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Wax, Marble, and the Imitation of Mary

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Jay Ross of Orlando, Florida

After consecrating himself to the Immaculate Heart of Mary, Jay Ross was inspired to create "things of gold, silver, or bronze" (see Ex 31:4). He left a tenured position to follow in the footsteps of his father and grandfather as a jeweler. Jay and his wife, Angie, are co-founders of 31Four Artisan Jewelry — an all-Catholic design and manufacturing studio based in the Orlando, Florida, area.

In his book 33 Days to Morning Glory (Marian Press), Fr. Michael Gaitley, MIC, refers to a sentiment attributed to St. Louis de Montfort; that becoming a saint through Marian consecration, as opposed to becoming a saint through any other way, is "like the difference between a sculptor who makes a statue through long weeks of hard labor, hammering away with a chisel and another artist who makes the same statue quickly and easily by using a mold" (46).

With a master's degree in fine arts in writing and as a professional Catholic jewelry designer who uses molds on a daily basis, I want to weigh in on this profound statement.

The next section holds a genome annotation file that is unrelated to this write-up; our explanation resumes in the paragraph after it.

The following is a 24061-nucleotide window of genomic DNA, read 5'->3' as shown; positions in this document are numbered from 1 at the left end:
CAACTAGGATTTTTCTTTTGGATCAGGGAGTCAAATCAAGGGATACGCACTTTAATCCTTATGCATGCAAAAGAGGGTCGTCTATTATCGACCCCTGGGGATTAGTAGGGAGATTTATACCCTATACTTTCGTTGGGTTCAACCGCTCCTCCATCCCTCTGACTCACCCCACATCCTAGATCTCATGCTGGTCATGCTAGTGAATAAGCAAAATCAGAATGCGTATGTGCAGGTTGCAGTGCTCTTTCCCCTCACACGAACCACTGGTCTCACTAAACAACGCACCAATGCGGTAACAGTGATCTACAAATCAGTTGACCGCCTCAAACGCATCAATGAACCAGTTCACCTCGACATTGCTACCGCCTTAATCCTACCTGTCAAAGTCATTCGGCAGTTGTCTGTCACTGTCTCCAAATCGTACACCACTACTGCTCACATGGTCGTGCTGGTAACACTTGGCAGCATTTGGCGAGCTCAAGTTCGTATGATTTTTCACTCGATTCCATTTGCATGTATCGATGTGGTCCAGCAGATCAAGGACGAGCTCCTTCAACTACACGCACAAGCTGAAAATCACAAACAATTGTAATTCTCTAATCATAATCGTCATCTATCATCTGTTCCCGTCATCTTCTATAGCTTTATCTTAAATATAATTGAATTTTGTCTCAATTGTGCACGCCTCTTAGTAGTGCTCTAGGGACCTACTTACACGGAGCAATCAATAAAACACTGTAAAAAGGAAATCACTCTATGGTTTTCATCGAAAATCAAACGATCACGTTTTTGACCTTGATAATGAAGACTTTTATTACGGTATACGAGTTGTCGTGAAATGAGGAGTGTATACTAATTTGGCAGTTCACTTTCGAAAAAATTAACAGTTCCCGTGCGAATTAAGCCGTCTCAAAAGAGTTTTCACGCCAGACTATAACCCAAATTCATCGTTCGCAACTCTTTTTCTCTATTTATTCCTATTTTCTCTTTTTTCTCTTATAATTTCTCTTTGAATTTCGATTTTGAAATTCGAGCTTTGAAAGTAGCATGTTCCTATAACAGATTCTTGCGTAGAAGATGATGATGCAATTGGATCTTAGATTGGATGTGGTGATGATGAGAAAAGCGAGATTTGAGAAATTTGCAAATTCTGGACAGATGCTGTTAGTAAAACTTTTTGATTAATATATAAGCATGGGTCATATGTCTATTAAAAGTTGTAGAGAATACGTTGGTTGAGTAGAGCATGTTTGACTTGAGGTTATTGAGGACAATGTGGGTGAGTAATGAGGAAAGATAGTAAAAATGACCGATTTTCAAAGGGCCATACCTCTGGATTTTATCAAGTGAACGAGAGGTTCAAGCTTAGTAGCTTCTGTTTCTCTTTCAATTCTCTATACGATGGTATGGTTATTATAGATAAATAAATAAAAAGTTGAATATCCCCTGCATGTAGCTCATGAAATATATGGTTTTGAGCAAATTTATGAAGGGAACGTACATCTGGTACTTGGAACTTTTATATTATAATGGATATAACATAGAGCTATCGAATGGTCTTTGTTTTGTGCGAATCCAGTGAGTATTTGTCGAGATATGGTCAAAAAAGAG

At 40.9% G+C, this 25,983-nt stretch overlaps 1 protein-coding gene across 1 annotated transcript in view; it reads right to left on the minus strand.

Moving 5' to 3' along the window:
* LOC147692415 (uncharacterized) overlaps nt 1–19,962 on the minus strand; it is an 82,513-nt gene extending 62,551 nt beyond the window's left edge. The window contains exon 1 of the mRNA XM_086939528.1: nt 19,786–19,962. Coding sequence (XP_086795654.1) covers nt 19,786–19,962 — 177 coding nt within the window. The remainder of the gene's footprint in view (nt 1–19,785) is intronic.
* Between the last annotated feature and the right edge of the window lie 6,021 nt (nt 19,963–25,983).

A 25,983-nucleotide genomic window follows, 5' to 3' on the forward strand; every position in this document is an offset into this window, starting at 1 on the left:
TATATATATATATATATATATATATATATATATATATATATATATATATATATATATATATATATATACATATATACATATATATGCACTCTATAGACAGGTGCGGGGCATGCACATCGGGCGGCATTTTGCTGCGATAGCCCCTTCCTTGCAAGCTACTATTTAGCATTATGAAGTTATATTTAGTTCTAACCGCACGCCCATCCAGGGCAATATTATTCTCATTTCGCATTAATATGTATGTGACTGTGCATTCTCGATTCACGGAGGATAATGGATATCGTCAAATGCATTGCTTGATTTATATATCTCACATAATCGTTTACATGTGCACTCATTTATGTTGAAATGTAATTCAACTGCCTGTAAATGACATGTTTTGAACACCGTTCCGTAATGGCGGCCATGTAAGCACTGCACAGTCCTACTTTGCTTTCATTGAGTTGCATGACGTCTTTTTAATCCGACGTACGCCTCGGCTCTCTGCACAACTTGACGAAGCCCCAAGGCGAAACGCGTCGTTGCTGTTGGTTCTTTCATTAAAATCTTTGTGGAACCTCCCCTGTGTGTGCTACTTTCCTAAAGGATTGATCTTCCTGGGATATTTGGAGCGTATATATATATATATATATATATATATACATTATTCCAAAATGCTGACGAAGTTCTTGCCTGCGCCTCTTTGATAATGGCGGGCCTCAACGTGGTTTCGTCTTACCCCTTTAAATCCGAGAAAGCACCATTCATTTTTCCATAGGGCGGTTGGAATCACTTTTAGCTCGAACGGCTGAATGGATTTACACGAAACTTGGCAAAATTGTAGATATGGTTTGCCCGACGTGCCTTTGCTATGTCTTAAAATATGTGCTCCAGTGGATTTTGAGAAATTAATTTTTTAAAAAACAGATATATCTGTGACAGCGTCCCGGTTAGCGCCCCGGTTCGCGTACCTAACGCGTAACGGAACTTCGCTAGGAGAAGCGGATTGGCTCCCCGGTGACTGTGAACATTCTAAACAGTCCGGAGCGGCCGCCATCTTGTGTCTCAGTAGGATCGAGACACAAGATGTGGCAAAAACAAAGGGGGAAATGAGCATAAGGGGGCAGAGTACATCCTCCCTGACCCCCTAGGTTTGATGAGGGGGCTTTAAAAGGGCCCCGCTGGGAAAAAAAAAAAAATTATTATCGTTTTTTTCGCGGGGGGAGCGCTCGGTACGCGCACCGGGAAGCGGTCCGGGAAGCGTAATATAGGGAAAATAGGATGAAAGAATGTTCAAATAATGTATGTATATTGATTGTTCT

First, you have the subtractive method of creation, wherein the sculptor uses, say, marble. He chips away and polishes, unburying the beauty within. Consider Michelangelo, who took two years to carve the David before the art he intended was revealed. Although impressive, this method of carving is laborious, long, uncertain, and has a high risk of failure. Kind of like life.

If we consider our path to sainthood through that lens, we find that we all experience a certain chipping away. Similar to Michelangelo, our Creator had a vision for our lives. We are His masterpieces. Just as in the David, this chipping away is how the inner beauty we have reveals itself to the word. And it ultimately gets displayed in Heaven. But unlike statues, we actually get to experience it!

In contrast to the sculptor's subtractive method, a jeweler's molds can represent a meticulously crafted artwork. We use heat, a frame, and pressure to vulcanize silicone around jewelry. We slice the mold in half and remove the artwork. The negative space within makes a perfect representation of the jewelry. The thing is, when we inject that space with wax, we can create unlimited models. It is accurate, efficient, beautiful, and sure. We cast it in silver or gold. We set precious stones. In short, we build onto that jewelry with an additive method, further embellishing that which was already beautiful. Kind of like life.

When we look to Mary as an example, we can form ourselves according to her example. She becomes the mold, the beauty that we build upon. Each iteration is different. Each one of us can be further carved. We have different experiences, imperfections, and talents. But using Mary as an example allows us to get a better starting point. We can beautify something that's already beautiful. All great Marian saints have reformed the shape of themselves, a shape that will be further carved, that will be added to in beauty. They start closer to God's vision of the Immaculate Conception than many of us, and in so doing, those who choose Marian imitation move further from their fallen nature, closer to the divine vision of humanity.

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